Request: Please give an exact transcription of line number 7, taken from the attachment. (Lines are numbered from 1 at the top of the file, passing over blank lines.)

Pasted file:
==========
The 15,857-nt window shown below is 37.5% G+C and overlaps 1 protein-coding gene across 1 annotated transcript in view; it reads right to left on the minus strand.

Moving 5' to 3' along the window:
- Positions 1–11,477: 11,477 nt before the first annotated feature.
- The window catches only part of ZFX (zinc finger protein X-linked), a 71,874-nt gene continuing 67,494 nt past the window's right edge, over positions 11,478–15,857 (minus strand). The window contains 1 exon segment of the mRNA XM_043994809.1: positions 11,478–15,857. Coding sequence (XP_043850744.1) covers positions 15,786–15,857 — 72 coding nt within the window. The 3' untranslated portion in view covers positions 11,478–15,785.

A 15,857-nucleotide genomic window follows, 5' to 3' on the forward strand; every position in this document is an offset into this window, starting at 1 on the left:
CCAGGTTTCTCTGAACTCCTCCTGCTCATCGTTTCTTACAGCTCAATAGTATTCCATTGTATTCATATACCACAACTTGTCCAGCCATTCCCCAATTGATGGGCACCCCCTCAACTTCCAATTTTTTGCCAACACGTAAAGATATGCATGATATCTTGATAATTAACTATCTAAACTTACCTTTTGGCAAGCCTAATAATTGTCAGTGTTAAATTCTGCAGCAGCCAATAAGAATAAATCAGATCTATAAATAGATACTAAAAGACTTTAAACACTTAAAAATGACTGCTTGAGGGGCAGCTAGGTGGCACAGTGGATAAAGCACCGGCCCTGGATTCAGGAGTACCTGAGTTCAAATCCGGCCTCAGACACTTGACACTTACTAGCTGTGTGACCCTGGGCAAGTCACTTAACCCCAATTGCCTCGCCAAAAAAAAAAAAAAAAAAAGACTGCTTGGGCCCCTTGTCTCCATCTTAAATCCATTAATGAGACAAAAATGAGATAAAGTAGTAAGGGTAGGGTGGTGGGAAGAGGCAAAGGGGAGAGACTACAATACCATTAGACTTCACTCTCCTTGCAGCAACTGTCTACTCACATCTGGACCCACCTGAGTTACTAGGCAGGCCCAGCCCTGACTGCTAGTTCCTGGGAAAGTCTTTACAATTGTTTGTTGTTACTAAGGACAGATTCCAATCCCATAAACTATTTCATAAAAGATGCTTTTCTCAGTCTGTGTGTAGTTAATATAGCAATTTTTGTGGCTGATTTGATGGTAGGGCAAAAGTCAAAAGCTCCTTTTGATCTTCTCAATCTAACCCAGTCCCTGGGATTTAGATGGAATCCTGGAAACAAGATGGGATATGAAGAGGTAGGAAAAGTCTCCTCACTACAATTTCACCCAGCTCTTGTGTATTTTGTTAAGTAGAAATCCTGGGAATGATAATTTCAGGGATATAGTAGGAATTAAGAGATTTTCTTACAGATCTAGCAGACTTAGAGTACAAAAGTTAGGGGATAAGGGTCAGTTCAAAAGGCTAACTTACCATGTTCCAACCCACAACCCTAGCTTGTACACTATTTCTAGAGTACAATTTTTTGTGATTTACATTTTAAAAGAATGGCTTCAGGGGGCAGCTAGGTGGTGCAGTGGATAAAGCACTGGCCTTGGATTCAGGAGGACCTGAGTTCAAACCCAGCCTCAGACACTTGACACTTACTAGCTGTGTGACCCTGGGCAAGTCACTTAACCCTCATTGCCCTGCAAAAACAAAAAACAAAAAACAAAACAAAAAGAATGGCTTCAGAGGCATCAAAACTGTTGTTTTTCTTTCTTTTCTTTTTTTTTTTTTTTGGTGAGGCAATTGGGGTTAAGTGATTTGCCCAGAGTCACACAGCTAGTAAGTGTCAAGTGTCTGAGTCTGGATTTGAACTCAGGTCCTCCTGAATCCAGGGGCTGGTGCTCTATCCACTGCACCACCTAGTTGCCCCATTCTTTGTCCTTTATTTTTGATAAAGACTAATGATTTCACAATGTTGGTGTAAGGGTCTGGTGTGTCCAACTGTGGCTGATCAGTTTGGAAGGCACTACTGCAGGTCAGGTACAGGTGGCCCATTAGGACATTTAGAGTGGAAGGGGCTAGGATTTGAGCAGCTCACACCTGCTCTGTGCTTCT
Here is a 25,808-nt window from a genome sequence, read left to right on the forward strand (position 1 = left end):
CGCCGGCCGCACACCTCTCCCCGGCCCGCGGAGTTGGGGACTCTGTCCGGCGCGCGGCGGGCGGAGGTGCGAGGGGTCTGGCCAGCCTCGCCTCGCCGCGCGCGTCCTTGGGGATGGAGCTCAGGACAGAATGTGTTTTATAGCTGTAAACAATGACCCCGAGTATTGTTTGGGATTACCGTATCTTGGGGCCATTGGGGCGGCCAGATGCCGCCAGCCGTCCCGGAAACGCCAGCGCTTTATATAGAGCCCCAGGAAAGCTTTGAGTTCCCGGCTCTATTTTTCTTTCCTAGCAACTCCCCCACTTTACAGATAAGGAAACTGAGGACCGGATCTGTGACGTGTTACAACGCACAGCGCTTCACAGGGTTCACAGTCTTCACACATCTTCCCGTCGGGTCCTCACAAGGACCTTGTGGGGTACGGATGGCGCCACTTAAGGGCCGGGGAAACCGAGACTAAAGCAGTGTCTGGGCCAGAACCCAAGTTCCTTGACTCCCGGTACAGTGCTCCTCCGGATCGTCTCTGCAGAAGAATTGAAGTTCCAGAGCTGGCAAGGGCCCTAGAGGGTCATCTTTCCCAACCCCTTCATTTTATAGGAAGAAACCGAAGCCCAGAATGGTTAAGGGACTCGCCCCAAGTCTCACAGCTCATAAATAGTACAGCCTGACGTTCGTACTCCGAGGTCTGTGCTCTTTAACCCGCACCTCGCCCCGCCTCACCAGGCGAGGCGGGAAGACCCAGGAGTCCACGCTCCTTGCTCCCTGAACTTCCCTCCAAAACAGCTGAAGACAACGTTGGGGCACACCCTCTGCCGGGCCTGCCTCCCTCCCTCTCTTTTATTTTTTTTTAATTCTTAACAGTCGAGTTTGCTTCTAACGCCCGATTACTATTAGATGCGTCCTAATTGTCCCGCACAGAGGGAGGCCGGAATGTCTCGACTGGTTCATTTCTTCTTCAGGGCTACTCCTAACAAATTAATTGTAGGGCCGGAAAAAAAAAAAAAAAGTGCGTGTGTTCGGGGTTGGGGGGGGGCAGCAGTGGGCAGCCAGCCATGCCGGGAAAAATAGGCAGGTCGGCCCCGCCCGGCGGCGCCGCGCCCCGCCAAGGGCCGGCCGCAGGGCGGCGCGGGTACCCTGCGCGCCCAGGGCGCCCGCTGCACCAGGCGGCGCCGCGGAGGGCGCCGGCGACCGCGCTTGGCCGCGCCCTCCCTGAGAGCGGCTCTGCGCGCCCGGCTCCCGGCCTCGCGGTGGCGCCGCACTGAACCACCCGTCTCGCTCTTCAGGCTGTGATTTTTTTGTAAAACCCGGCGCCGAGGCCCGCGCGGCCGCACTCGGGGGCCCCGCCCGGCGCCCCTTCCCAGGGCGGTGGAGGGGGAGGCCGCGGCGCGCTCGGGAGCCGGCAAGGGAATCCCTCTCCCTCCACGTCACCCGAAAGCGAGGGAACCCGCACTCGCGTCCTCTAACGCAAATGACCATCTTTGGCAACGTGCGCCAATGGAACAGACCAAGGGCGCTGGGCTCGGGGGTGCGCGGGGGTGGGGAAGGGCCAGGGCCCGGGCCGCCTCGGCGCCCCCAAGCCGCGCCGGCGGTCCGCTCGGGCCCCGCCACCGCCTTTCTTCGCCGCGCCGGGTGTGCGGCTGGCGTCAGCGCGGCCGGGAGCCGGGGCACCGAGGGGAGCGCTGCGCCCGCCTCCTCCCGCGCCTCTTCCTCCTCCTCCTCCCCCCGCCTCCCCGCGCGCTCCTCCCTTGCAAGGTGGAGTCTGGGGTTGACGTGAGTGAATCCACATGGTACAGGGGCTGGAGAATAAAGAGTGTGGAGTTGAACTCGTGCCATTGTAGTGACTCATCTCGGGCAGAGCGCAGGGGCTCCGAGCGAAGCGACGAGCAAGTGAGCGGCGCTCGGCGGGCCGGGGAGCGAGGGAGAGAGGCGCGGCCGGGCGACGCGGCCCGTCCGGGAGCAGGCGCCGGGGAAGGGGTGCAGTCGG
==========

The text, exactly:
Here is a 25,808-nt window from a genome sequence, read left to right on the forward strand (position 1 = left end):